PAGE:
Mechanic number 2 asks you roughly how much driving you do and what kind of driving you mostly use the car for – such as city driving or long distance. He then takes the wheel off the car; checks the treads and the balancing; puts the wheel back on and re-sets the tracking. He explains that the tyre was deflating because it wasn’t properly fitted or set up for your kind of driving, or your car.  He also tells you the tyre is still legal, but has worn unevenly and probably only has about a month or so left in it.

I know which mechanic I would go back to. Do you?

How to stop the wheels coming off your visa application

It’s the same with immigration law issues and instructing a solicitor.  If you have the right people working on your application then you will have the best possible chance of it being accepted in the first instance. You won’t need lengthy appeals, Judicial reviews, or repeated applications.  Each of which cost more money every time – money which you could have invested in a solicitor in the first place.

It is simply not worth risking the failures, refusals and costs by relying on general information online, or just turning to people who are unqualified advisers. Qualified solicitors (our very own, in-house Professionals) give legal advice to begin with, but they also act on your behalf.  When you instruct a solicitor you enter a legal contract which is there to protect you.  It doesn’t make any guarantee or promise of success – because it is the UKVI that makes the decision – but it ensures a level of service, especially when the solicitors are members of recognised associations.  For example, UK Immigration Solicitors are accredited by the Law Society, regulated by the SRA, a member of ILPA, and uses barristers regulated by the Bar Standards board.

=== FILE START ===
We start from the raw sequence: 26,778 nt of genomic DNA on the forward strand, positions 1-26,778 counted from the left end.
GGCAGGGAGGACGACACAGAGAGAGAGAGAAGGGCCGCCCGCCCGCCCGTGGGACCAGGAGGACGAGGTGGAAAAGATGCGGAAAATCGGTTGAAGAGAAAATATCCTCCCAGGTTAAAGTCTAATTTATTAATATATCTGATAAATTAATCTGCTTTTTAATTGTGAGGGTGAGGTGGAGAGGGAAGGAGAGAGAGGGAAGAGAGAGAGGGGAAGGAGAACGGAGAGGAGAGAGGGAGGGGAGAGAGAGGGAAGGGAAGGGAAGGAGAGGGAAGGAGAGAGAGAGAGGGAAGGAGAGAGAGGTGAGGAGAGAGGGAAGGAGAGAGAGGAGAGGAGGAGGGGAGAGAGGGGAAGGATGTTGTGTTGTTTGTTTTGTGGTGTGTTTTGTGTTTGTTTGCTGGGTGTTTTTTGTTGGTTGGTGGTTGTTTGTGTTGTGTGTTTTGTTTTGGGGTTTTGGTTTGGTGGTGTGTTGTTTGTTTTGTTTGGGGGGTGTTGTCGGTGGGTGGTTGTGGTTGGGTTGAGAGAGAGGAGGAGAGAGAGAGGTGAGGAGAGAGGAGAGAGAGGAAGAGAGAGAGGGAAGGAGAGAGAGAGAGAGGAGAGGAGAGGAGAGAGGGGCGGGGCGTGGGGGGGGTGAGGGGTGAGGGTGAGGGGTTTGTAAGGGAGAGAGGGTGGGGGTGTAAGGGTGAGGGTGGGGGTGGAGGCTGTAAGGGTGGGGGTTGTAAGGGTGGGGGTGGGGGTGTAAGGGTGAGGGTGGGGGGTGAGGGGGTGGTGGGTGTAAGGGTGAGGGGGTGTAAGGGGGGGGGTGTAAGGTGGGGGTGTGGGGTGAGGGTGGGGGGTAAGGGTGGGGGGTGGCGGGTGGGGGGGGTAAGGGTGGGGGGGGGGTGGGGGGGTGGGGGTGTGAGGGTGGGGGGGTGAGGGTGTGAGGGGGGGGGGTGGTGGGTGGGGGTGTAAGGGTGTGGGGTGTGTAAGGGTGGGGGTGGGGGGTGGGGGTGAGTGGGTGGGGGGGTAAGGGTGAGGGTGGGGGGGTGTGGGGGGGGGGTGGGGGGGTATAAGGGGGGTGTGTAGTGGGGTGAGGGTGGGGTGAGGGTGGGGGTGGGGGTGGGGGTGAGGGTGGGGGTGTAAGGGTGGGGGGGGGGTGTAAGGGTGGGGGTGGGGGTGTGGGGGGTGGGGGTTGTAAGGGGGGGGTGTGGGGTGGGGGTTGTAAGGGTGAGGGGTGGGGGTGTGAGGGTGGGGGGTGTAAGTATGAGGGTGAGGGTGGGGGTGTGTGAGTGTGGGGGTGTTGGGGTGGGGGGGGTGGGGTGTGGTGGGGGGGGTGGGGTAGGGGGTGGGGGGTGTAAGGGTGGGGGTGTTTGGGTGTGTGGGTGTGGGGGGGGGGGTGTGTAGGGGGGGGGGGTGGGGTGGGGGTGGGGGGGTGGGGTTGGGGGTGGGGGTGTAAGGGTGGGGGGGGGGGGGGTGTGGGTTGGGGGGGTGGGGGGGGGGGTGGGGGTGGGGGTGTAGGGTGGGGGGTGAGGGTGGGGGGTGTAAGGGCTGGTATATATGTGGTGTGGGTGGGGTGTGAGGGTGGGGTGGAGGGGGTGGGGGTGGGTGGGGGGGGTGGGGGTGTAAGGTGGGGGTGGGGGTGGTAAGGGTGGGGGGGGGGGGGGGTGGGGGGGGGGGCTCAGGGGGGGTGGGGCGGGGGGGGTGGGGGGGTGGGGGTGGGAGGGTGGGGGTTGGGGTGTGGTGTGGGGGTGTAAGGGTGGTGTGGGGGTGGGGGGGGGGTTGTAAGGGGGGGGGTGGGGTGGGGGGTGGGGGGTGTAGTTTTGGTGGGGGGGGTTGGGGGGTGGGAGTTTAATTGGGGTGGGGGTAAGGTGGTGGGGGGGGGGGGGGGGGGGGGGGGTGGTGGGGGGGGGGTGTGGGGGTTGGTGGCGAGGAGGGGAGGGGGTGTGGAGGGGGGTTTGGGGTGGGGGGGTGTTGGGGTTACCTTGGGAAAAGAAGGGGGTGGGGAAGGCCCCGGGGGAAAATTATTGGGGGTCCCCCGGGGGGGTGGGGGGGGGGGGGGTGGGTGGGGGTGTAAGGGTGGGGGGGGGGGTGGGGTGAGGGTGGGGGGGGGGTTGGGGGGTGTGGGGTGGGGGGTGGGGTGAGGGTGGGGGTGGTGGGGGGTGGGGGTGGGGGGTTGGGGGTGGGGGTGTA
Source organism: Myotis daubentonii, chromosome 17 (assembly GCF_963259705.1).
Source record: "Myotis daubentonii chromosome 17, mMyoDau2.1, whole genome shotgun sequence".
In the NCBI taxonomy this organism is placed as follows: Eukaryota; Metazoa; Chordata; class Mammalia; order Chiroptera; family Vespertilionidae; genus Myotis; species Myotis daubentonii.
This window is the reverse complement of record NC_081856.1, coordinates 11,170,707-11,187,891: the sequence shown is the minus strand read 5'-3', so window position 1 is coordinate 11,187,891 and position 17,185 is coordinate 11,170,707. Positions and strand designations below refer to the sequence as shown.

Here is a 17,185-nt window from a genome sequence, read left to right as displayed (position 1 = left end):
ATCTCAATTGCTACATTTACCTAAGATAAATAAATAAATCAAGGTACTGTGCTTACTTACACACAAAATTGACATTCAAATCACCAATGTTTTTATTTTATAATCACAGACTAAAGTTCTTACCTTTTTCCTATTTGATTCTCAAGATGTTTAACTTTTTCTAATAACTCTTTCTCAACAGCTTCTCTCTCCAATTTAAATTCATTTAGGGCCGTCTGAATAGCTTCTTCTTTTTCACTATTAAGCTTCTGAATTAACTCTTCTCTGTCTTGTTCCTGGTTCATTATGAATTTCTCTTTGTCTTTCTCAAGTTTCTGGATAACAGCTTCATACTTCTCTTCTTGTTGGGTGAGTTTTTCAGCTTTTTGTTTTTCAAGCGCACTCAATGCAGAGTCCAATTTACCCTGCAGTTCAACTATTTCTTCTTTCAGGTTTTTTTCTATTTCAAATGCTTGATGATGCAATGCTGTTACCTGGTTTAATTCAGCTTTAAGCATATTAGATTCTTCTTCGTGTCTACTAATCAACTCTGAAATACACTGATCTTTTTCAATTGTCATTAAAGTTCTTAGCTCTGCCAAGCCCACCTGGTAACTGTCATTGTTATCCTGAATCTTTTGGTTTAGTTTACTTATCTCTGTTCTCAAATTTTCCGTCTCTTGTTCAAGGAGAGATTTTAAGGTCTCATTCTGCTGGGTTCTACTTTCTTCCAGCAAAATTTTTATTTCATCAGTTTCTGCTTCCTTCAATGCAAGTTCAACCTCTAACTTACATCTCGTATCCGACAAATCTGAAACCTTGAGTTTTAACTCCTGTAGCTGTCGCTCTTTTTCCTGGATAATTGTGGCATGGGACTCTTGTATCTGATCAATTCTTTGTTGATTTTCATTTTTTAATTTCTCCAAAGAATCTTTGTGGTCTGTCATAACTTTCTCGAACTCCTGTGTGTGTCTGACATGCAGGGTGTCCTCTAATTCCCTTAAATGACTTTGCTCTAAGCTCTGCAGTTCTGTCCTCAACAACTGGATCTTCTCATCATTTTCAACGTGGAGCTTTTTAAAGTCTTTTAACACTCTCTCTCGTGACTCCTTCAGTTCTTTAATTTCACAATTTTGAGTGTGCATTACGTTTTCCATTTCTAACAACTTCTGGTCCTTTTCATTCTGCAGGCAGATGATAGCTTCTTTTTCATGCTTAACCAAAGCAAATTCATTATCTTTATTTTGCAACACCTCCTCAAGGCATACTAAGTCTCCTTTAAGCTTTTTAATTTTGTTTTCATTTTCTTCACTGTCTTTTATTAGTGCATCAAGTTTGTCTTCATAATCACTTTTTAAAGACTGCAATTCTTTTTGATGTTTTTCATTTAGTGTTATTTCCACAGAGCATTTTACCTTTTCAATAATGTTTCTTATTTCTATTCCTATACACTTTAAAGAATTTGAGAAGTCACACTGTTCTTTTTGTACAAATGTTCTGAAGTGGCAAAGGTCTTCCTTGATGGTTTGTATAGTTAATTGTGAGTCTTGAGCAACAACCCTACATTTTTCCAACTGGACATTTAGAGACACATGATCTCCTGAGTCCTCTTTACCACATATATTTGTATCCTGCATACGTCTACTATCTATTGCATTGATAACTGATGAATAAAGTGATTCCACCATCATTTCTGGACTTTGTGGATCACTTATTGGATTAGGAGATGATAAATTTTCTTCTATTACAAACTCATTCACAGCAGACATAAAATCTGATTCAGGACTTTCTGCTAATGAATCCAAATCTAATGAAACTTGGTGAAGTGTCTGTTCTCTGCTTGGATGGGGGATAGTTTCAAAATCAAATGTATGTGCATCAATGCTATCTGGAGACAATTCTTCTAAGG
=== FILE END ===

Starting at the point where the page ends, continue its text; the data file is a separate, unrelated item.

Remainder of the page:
So the question should really be: why wouldn’t you use a qualified solicitor?

Whatever your application is for – family, work, study, visit, etc. – the only way to really get down to the devilish detail is to hire the professionals who know how to do it.